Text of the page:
When I began looking for a CIP, I really began it halfheartedly. Most of my interests that have the possibility to be a CIP lie in activities that are most often accomplished solitarily, leaving little room for cultural or language exchange. I toyed around with joining an art circle or a piano club, but honestly, I didn’t imagine that those clubs would lead to much socialisation. Thinking about what I do on a normal day to day basis, I realised that I usually just like to be around people, no matter what activity it is that we are doing. Acknowledging this, I joined KIXS over at the University of Kyoto.
As detailed in my previous post, KIXS meets for dinner at Renais (ルネ）, the cafeteria, once a week to eat dinner together and socialise. KIXS couldn’t be a better fit for me. Through KIXS I’ve been able to meet and make friends with people not just from Japan, but from all over the world. I’ve yet to meet everyone yet as KIXS is a rather large circle having over 50 members I believe, but how involved you are is entirely dependent on you. Keeping this in mind, I have tried to help out and be “part of the group” as much as possible. It is a bit difficult, as the circle is based at the University of Kyoto, so there are sometimes that I cannot participate in events, but I try my best to do so anyways. For example, KIXS has sold food at two events since I began attending meetings. At both events, I have helped sell the food, asking passers-by in rather formal speech if they’d like to buy a churro or a moffle (a sweet rice flour waffle). The Japanese people passing by seem to take more notice at this foreigner speaking Japanese to them than they do at the Japanese students dressed up like anime characters or cross dressing. Through this, I got quite a few people to stop and purchase churros and moffles, including completing a to-go order where I got a chance to use even more specialised formal language.
While I can’t say I feel like a “true” member of the group (I still get special foreigner discounts at the party gatherings), I can say that through KIXS I’ve gotten to know a lot of Japanese students and students from other countries pretty well and can definitely see some of these friendships continuing after the semester ends. I feel at ease at KIXS and appreciate the fact that the requirement of the CIP means I was “forced” to put my shy foot forward and get out meeting people. I enjoy hanging out with everyone and sharing our different thoughts, worries, cultures, and of course senses of humour. Can’t wait for the next meeting!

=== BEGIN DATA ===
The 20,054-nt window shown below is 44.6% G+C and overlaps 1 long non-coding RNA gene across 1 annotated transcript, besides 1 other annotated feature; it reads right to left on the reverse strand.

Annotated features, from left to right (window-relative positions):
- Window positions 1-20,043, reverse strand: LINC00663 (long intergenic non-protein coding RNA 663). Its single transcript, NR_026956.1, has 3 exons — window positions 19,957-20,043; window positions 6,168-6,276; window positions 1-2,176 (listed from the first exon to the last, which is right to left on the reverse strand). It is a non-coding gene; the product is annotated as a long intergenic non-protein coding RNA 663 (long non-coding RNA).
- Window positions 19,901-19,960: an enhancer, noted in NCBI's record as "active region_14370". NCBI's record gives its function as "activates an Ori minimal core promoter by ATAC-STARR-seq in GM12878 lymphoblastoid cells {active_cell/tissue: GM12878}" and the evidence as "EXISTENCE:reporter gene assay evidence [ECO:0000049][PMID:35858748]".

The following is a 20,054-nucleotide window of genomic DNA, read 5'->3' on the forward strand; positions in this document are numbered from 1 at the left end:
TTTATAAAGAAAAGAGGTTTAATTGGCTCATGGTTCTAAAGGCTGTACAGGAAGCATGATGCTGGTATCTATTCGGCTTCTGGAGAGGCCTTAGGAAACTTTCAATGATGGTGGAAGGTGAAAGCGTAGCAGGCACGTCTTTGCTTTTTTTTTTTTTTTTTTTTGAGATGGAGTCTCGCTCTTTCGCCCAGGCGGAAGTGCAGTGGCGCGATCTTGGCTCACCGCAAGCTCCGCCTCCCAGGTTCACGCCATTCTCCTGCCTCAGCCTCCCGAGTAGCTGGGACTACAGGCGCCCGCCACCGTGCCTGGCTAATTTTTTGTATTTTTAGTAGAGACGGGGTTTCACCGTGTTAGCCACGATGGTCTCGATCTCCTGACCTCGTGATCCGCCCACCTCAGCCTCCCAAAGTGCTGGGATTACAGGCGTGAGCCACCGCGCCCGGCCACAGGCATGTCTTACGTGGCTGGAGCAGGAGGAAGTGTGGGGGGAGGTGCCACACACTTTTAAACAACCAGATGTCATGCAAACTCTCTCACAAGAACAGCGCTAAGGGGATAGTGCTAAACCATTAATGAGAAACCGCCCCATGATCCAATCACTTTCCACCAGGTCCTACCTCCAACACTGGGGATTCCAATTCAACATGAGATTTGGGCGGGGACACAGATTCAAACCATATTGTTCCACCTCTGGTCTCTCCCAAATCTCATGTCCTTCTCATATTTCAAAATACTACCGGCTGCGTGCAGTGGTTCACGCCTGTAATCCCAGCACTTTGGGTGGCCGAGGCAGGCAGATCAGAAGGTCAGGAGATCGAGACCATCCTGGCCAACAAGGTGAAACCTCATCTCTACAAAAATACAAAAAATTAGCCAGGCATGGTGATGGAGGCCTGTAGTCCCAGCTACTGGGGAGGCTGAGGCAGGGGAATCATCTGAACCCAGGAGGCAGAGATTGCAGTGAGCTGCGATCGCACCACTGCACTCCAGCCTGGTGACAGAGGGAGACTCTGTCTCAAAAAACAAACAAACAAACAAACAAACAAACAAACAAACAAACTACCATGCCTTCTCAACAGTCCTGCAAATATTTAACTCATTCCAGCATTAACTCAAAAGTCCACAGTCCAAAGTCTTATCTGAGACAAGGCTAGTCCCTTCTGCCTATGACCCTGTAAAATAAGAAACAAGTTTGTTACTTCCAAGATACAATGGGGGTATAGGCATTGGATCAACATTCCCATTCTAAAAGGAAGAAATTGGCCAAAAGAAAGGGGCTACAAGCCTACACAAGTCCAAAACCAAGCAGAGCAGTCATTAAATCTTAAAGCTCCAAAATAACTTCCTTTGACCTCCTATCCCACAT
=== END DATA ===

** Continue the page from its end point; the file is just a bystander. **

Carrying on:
Thats great that you’ve been able to use more formal Japanese during KIXS events. I can’t imagine trying to do a to-go order entirely in Japanese. Are the internationals you’ve met mostly full-time students at Kyodai?
Yeah, it’s been fun! The international students are almost all full-time students at Kyodai. There are a few (2-4) that are part of some program over there and are here for a year and taking classes in English, but everyone else is a normal student. Kind of sad though, cause that means alot of the international students will be leaving in February. 🙁
Wooot, sounds like your CIP has been a success. 🙂
I know a lot of the KCJS kids have had some sort of interaction with KIXS, but I’m sure that the experience is very different from attending KIXS meetings weekly and actually getting to know the members. (I think it’s especially cool that you can meet people from all over the world!)
KIXS seems like a relatively lax circle that is inherently internationally-minded, but what did you think of your cultural interactions with other members? Did they seem very “Japanese”? I’m also curious as to the extent that members from other countries tried to conform to Japanese standards.
I dunno about whether they seemed very “Japanese”. There were obviously some very westernized students who had nearly flawless Japanese, but I figure that because it is such a relaxed club, and, outside of joking situations, nobody seems to raise their sempai up on pedestals, we get to see alot of peoples’ real personalities. And in KIXS, everyone’s a little goofy and strange. In a very good way. I can’t really say that KIXS members seem “Japanese” or “American” they just are all really interesting unique individuals with their own take on the world.
As a result of this, I don’t think anyone tried to conform to Japanese standards. One of the common topics of discussion is our Australian friend and whether some of his customs are “western” or “Australian”. More often than not, it’s Australian. People just share their personal culture and their own individuality and don’t worry about the sempai-kouhai rules or other more “Japanese” circle rules.
I`m really glad Nate convinced me to go to a couple of the KIXS dinners- I was pretty sleepy and didn`t think I would want to carry on a conversation with a lot of new people, but like you say, the atmosphere was extremely welcoming and easy going. Naturally the conversation topics I can handle in Japanese are pretty menial compared to what I usually talk about in English, but somehow the time I spent at KIXS was just as comforting and satisfying as dinner with friends back at Cornell.
I’m glad you decided to come too! It’s nice and relaxing! Sometimes I have so much work and the week’s been so stressful that I try to talk myself out of going, trading in those hours for some much desired sleep, but I go, and I don’t think I’ve ever regretted it. It’s so nice and homey!